Silver-studded blue habitat
Found in lowland heathland, chalk grasslands, and some sand dunes. In all three habitats, the species needs short vegetation and ants of the genus Lasius (2). A supply of the main larval foodplants is also essential. These include a wide range of plants, the more common being heather, bell heather, cross-leaved heath and gorses on heathland, as well as common bird's foot trefoil, common rock-rose and horseshoe vetch on calcareous sites (3).Top
Silver-studded blue status
Protected by Schedule 5 of the Wildlife and Countryside Act, 1981, with respect to sale only (2).Top
Silver-studded blue threats
A number of factors contributed to the decline of this species, including widespread loss and fragmentation of heathland due to agricultural intensification, forestry and development. There has been a 60 percent loss of heathland in Britain, and remaining fragments have often become degraded due to a decline in traditional management techniques. The introduction of myxomatosis during the 1950s resulted in a huge decline in rabbit grazing and a loss of short vegetation. Chalk grassland habitats greatly declined as a result (6).Top
Silver-studded blue conservation
The remaining heathlands in Britain are the focus of huge conservation effort. A number of key silver-studded blue populations occur in nature reserves, Sites of Special Scientific Interest (SSSIs) and candidate Special Areas of Conservation. There have been a number of re-introductions of this species, and English Nature has produced a booklet on its conservation in lowland heathland (2). The silver-studded blue is a priority species under the UK Biodiversity Action Plan (UK BAP) (2).Top
Find out more
For more information on the silver-studded blue see:
Information authenticated by Butterfly Conservation:
MyARKive offers the scrapbook feature to signed-up members, allowing you to organize your favourite ARKive images and videos and share them with friends.
Terms and Conditions of Use of Materials
Copyright in this website and materials contained on this website (Material) belongs to Wildscreen or its licensors.
Visitors to this website (End Users) are entitled to:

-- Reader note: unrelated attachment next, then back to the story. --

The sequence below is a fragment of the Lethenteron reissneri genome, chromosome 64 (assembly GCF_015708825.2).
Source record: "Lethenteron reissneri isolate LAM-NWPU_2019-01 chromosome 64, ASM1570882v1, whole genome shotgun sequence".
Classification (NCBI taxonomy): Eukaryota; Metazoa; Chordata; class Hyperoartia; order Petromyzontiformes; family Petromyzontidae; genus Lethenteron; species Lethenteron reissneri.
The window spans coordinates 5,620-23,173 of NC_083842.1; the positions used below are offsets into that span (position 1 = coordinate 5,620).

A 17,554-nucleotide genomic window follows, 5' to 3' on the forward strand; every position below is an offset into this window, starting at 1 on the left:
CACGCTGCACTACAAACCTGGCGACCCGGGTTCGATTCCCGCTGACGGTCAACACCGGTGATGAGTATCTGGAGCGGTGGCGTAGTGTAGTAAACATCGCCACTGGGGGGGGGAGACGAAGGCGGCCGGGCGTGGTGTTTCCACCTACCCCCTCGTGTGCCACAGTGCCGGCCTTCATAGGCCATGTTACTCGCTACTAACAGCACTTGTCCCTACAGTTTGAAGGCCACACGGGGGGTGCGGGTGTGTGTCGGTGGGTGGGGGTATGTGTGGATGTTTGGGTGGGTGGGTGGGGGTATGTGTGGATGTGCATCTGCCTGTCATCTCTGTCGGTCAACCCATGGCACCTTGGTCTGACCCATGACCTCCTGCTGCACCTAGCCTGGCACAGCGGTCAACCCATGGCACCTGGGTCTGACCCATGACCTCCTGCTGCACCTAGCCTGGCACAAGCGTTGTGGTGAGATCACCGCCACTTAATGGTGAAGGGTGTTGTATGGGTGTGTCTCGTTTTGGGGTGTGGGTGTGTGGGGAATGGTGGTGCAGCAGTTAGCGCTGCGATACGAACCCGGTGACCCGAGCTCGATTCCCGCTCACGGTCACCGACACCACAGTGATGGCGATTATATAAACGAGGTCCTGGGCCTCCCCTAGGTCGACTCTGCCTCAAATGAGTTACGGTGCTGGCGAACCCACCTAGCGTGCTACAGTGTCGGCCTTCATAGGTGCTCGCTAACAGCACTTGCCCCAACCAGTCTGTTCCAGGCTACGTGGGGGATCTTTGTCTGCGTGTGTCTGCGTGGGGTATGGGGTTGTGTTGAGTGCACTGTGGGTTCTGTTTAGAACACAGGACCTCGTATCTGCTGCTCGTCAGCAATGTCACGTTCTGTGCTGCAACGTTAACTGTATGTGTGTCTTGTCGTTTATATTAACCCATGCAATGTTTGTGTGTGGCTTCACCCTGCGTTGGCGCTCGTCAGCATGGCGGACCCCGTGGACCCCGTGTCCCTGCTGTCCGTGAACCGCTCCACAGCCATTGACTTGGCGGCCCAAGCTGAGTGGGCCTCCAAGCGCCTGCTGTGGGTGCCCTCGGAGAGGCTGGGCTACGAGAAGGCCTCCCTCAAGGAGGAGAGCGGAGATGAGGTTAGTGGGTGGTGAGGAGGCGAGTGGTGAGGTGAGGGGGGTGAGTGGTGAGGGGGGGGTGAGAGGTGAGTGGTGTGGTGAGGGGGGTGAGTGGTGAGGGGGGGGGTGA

End Users shall not copy or otherwise extract, alter or manipulate Material other than as permitted in these Terms and Conditions of Use of Materials.
Additional use of flagged material
Green flagged material
Certain Material on this website (Licence 4 Material) displays a green flag next to the Material and is available for not-for-profit conservation or educational use. This material may be used by End Users, who are individuals or organisations that are in our opinion not-for-profit, for their not-for-profit conservation or not-for-profit educational purposes. Low resolution, watermarked images may be copied from this website by such End Users for such purposes. If you require high resolution or non-watermarked versions of the Material, please contact Wildscreen with details of your proposed use.
Creative commons material
Certain Material on this website has been licensed to Wildscreen under a Creative Commons Licence. These images are clearly marked with the Creative Commons buttons and may be used by End Users only in the way allowed by the specific Creative Commons Licence under which they have been submitted. Please see http://creativecommons.org for details.
Any other use
Please contact the copyright owners directly (copyright and contact details are shown for each media item) to negotiate terms and conditions for any use of Material other than those expressly permitted above. Please note that many of the contributors to ARKive are commercial operators and may request a fee for such use.
Save as permitted above, no person or organisation is permitted to incorporate any copyright material from this website into any other work or publication in any format (this includes but is not limited to: websites, Apps, CDs, DVDs, intranets, extranets, signage, digital communications or on printed materials for external or other distribution). Use of the Material for promotional, administrative or for-profit purposes is not permitted.